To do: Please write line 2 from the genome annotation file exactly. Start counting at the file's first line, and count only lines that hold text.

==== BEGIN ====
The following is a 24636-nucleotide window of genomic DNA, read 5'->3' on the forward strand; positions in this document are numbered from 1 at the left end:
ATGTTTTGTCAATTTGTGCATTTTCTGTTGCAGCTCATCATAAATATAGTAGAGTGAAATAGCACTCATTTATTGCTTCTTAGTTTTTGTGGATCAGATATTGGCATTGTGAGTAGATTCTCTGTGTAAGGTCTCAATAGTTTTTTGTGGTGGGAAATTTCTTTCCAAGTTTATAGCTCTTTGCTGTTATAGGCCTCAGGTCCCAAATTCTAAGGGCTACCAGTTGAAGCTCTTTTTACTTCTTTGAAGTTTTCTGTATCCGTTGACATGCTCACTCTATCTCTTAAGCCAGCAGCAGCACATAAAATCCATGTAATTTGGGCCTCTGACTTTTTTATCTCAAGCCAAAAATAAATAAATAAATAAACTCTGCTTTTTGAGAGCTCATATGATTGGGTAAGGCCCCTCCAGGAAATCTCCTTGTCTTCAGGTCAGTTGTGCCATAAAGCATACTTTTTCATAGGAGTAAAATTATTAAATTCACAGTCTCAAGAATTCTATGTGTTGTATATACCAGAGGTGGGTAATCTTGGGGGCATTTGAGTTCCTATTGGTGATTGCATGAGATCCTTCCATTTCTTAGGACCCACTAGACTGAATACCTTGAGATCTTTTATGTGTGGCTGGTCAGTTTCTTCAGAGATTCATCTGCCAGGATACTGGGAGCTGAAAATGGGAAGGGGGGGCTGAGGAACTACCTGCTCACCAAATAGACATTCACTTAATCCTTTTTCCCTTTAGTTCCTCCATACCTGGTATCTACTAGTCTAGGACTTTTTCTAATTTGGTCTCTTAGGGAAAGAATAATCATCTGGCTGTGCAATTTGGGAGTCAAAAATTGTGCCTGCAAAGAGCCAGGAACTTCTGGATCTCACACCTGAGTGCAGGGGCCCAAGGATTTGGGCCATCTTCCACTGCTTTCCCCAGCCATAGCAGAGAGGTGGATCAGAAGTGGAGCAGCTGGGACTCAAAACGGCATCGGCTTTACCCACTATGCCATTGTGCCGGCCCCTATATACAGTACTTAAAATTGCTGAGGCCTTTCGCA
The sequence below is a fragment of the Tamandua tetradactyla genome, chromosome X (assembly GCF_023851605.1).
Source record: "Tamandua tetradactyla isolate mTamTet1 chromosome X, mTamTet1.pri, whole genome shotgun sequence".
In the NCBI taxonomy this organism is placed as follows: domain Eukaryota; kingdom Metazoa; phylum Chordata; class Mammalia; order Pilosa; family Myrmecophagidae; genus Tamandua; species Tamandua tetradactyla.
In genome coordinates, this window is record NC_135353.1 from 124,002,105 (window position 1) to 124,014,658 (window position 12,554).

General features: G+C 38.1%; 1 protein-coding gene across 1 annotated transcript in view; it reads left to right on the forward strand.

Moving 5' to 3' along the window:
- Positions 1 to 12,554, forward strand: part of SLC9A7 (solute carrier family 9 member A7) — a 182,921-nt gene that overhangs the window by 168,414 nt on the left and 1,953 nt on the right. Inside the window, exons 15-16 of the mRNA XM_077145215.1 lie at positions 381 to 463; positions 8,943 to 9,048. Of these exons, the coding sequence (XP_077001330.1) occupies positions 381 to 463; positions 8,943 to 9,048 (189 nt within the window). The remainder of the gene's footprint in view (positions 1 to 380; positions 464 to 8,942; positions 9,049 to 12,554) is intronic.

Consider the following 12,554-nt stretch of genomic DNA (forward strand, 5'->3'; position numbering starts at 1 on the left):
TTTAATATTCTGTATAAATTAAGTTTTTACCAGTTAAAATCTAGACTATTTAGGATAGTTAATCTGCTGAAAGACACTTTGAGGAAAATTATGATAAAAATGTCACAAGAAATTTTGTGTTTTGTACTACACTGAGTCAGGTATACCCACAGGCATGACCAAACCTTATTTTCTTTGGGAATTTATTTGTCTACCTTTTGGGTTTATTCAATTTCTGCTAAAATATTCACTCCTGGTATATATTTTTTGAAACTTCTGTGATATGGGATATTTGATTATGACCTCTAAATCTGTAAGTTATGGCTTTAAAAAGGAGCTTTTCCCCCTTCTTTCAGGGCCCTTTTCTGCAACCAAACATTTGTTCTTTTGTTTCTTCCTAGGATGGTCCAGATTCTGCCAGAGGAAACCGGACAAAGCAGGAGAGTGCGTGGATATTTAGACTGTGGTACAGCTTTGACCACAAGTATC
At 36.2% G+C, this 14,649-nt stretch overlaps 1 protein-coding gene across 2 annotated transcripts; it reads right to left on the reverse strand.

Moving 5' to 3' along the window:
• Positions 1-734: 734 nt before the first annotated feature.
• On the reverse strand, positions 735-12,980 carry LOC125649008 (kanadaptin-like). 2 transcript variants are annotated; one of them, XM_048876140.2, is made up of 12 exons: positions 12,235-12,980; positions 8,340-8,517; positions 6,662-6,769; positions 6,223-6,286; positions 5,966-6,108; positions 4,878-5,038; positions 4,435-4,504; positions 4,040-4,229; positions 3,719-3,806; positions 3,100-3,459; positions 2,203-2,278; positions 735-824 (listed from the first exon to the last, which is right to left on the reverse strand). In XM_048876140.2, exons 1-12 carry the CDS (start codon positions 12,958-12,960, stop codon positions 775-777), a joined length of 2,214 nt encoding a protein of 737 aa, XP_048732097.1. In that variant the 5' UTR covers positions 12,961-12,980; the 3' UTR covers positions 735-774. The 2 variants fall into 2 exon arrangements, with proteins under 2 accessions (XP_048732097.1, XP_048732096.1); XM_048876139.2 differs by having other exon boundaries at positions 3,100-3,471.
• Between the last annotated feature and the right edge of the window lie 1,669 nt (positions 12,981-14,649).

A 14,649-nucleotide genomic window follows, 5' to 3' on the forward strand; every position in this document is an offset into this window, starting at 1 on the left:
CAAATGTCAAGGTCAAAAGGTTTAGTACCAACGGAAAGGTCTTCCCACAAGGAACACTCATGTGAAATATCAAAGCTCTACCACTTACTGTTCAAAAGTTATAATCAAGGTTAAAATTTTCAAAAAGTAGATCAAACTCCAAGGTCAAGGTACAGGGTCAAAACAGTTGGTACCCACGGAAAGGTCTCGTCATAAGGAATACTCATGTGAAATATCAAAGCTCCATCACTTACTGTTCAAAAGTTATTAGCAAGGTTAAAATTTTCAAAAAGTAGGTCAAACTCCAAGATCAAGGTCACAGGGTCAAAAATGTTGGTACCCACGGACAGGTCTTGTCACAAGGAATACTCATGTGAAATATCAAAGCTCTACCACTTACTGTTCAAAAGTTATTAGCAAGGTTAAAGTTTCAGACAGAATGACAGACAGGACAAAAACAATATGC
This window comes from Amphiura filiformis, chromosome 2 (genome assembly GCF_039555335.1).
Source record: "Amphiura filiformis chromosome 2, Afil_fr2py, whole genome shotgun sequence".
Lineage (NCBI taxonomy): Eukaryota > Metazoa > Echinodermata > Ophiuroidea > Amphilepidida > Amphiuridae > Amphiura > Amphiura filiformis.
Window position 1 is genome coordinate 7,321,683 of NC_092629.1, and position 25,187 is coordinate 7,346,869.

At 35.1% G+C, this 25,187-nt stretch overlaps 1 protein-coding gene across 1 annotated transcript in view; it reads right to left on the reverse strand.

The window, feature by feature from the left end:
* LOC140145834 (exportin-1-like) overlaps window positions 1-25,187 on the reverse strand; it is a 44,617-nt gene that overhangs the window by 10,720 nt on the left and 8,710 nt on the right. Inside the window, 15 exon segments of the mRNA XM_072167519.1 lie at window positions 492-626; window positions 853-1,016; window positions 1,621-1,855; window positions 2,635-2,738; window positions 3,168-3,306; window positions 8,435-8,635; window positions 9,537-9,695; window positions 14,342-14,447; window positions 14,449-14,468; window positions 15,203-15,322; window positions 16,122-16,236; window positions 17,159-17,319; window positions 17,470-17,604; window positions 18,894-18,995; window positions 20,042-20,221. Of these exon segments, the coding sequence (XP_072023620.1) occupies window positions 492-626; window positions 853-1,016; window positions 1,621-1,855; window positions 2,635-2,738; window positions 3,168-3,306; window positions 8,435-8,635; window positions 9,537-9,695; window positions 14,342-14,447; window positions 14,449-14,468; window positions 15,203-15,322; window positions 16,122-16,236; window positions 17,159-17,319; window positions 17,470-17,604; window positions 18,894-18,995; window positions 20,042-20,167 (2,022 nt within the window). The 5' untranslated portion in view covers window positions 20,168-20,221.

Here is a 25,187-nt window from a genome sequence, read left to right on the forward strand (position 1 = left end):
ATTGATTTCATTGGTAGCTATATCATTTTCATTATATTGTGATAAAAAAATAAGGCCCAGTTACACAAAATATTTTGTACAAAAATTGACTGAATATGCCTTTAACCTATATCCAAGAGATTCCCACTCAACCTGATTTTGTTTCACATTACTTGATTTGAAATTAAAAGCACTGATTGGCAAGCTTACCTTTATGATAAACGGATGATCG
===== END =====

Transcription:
ATGTTTTGTCAATTTGTGCATTTTCTGTTGCAGCTCATCATAAATATAGTAGAGTGAAATAGCACTCATTTATTGCTTCTTAGTTTTTGTGGATCAGATATTGGCATTGTGAGTAGATTCTCTGTGTAAGGTCTCAATAGTTTTTTGTGGTGGGAAATTTCTTTCCAAGTTTATAGCTCTTTGCTGTTATAGGCCTCAGGTCCCAAATTCTAAGGGCTACCAGTTGAAGCTCTTTTTACTTCTTTGAAGTTTTCTGTATCCGTTGACATGCTCACTCTATCTCTTAAGCCAGCAGCAGCACATAAAATCCATGTAATTTGGGCCTCTGACTTTTTTATCTCAAGCCAAAAATAAATAAATAAATAAACTCTGCTTTTTGAGAGCTCATATGATTGGGTAAGGCCCCTCCAGGAAATCTCCTTGTCTTCAGGTCAGTTGTGCCATAAAGCATACTTTTTCATAGGAGTAAAATTATTAAATTCACAGTCTCAAGAATTCTATGTGTTGTATATACCAGAGGTGGGTAATCTTGGGGGCATTTGAGTTCCTATTGGTGATTGCATGAGATCCTTCCATTTCTTAGGACCCACTAGACTGAATACCTTGAGATCTTTTATGTGTGGCTGGTCAGTTTCTTCAGAGATTCATCTGCCAGGATACTGGGAGCTGAAAATGGGAAGGGGGGGCTGAGGAACTACCTGCTCACCAAATAGACATTCACTTAATCCTTTTTCCCTTTAGTTCCTCCATACCTGGTATCTACTAGTCTAGGACTTTTTCTAATTTGGTCTCTTAGGGAAAGAATAATCATCTGGCTGTGCAATTTGGGAGTCAAAAATTGTGCCTGCAAAGAGCCAGGAACTTCTGGATCTCACACCTGAGTGCAGGGGCCCAAGGATTTGGGCCATCTTCCACTGCTTTCCCCAGCCATAGCAGAGAGGTGGATCAGAAGTGGAGCAGCTGGGACTCAAAACGGCATCGGCTTTACCCACTATGCCATTGTGCCGGCCCCTATATACAGTACTTAAAATTGCTGAGGCCTTTCGCA